I've been thinking a lot more about globalization and the important role standards have played in "version 3.0" of that process due to my reading of Friedman's book "The World is Flat."
In a globalized world, standards are critical, as they are what keeps the digital highways that link all the corners of the Earth open and accessible to all. The Internet, in other words, wouldn't be the Internet without HTML, TCP/IP and HTTP serving as the digital age's lingua franca. Any company with an intention of being an important player in this globalized world - a group that clearly includes Microsoft - needs to understand the importance of truly open standards.
If standards are so good, why aren't governments asked to decide which standard technology to use, thus avoiding the painful process wherein companies reinvent wheels in parallel silos as part of the competitive positioning that goes on in young markets?
That, however, doesn't work, because no person or group can have enough information to make such choices, irrespective of how "smart" the people involved claim to be. You can't declare unilaterally that a particular technology is the standard, nor can you hope to catch the wave early in its run and impose a standard technology ahead of wide adoption in hope of avoiding the fragmentation and competitive positioning stage. The fragmentation stage is important, as that is what helps to delineate the problem domain sufficiently so that potential standards have a decent chance of modeling a large enough swath of real-world usage patterns necessary to ensure staying power in a fast-changing technology marketplace.
That doesn't mean there aren't competitors that are well documented, or that have been ratified by official standards groups in their own right. SIP and RTSP can be considered competitors to HTTP, albeit ones with a slightly different functional orientation. That competition doesn't supplant HTTP status as a core protocol for the Internet, however, any more than Land Rovers (now owned, interestingly enough, by Tata Motors, an Indian company, making it a poster child for globalization) supplants the market for a Mini. Maybe at some point in the future those technologies MIGHT supplant HTTP (unlikely, in my opinion), but if it does, that is part of the process of continual improvement that is essential to the forward momentum of technological evolution.
That's why I oppose those who want to block OOXML standardization not on its technical merits (I have zero difficulty with those who want to quibble with technical details of the OOXML specification), but because ODF managed to cross the official standardization bar first.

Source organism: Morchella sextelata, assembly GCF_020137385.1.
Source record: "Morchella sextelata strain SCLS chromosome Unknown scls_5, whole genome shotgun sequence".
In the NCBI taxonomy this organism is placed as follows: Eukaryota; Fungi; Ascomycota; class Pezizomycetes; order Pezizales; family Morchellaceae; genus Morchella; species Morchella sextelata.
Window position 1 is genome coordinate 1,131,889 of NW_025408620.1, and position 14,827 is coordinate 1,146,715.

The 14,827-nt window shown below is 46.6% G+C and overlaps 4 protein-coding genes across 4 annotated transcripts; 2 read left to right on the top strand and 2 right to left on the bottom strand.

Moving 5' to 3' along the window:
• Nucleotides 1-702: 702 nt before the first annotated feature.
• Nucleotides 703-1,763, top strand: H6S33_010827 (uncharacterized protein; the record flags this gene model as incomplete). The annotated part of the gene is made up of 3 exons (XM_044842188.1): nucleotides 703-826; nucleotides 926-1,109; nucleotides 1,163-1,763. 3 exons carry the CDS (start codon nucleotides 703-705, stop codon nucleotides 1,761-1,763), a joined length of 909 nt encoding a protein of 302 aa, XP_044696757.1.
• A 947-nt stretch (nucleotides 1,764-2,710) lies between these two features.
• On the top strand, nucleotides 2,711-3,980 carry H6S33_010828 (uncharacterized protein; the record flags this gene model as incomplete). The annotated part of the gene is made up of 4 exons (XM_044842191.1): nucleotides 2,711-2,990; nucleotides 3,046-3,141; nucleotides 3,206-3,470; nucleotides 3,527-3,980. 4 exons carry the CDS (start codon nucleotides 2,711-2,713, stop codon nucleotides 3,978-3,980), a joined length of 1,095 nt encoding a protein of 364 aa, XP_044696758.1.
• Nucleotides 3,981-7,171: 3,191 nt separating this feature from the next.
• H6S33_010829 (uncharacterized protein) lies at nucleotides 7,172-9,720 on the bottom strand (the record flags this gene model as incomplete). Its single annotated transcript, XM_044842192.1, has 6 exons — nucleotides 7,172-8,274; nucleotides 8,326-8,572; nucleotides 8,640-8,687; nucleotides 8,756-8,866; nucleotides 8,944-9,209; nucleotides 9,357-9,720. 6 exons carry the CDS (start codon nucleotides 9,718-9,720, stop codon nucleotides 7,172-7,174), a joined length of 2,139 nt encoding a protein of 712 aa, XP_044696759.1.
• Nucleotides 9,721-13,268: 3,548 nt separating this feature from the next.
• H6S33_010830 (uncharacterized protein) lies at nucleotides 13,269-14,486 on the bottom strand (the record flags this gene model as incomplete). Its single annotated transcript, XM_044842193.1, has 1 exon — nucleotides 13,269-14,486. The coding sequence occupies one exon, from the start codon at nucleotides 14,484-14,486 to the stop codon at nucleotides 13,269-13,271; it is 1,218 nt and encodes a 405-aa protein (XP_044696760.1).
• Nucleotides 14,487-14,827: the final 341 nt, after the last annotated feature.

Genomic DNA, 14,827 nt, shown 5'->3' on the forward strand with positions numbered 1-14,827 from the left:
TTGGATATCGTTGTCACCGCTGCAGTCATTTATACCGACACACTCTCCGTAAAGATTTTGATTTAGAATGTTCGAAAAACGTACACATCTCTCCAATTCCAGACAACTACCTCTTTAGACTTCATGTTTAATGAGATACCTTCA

Such people miss entirely how standards work in the first place. Nobody mandated that TCP/IP should become the global standard that linked all Internet nodes into a cohesive whole, or required that it be the "first" technical network standard ratified by a standardization body (others got there first). TCP/IP became the standard by general usage consensus, and became the ONE standard because it HAD to (TCP/IP is pretty fundamental as a technology).
Quibble with the technical aspects of OOXML, if you want (though as an aside, recognize that, just as SIP and RTSP have a different functional orientation than HTTP, OOXML has a different one as well: it aims for backwards compatibility with billions of existing documents, something even ODF proponents admit would be hard to convert, whereas ODF was designed to serve as a clean baseline for the future). Don't pretend you are defending standards, however, by closing off avenues for competing ones. In so doing, you are short-circuiting the process by which standards are developed and depriving them of the necessary competition that leads to long-term viability.
Microsoft recently released the specification for XAML, an XML-to-object mapping technology that is most closely identified with WPF. They also released a specification for a XAML vocabularly as applied to WPF, Microsoft's .NET-based user interface technology introduced with .NET 3.0 which serves as the baseline for Silverlight (Silverlight is a subset of WPF).
Some claim that this is Microsoft's attempt to displace HTML as a standard for the Internet, even going so far as make complaints to the EC about it. For a company aiming to displace HTML, Microsoft certainly provides a lot of support for the technology (ASP.NET, an AJAX library in the form of ATLAS, lots of HTML authoring tools, etc.). WPF, however, was clearly designed to make desktop development more attractive by applying the lessons of web site creation to desktop development (markup languages are great for UI layout). Further, they wanted to make desktop applications more network-aware, a detail that makes possible things like Silverlight, to be sure, but also enables users to run full WPF applications in a web browser (think: applications you can access over the web, but then drop onto your desktop for use while offline).
Does that make desktop application development more competitive with web development (and, hopefully, boost the success of the pure-browser variant of that technology, Silverlight)? Clearly, Microsoft hopes it does. That, however, isn't such a bad thing.
AJAX applications are clear attempts to clone desktop applications in a web browser. WPF/Silverlight and its more popular contemporary, Flash, offer a competitive response to that in the form of a development environment that is a cross between desktop application development and web site creation, while offering features (3D animations) that are hard to replicate in pure AJAX.
It is, in a nutshell, the de facto standardization process.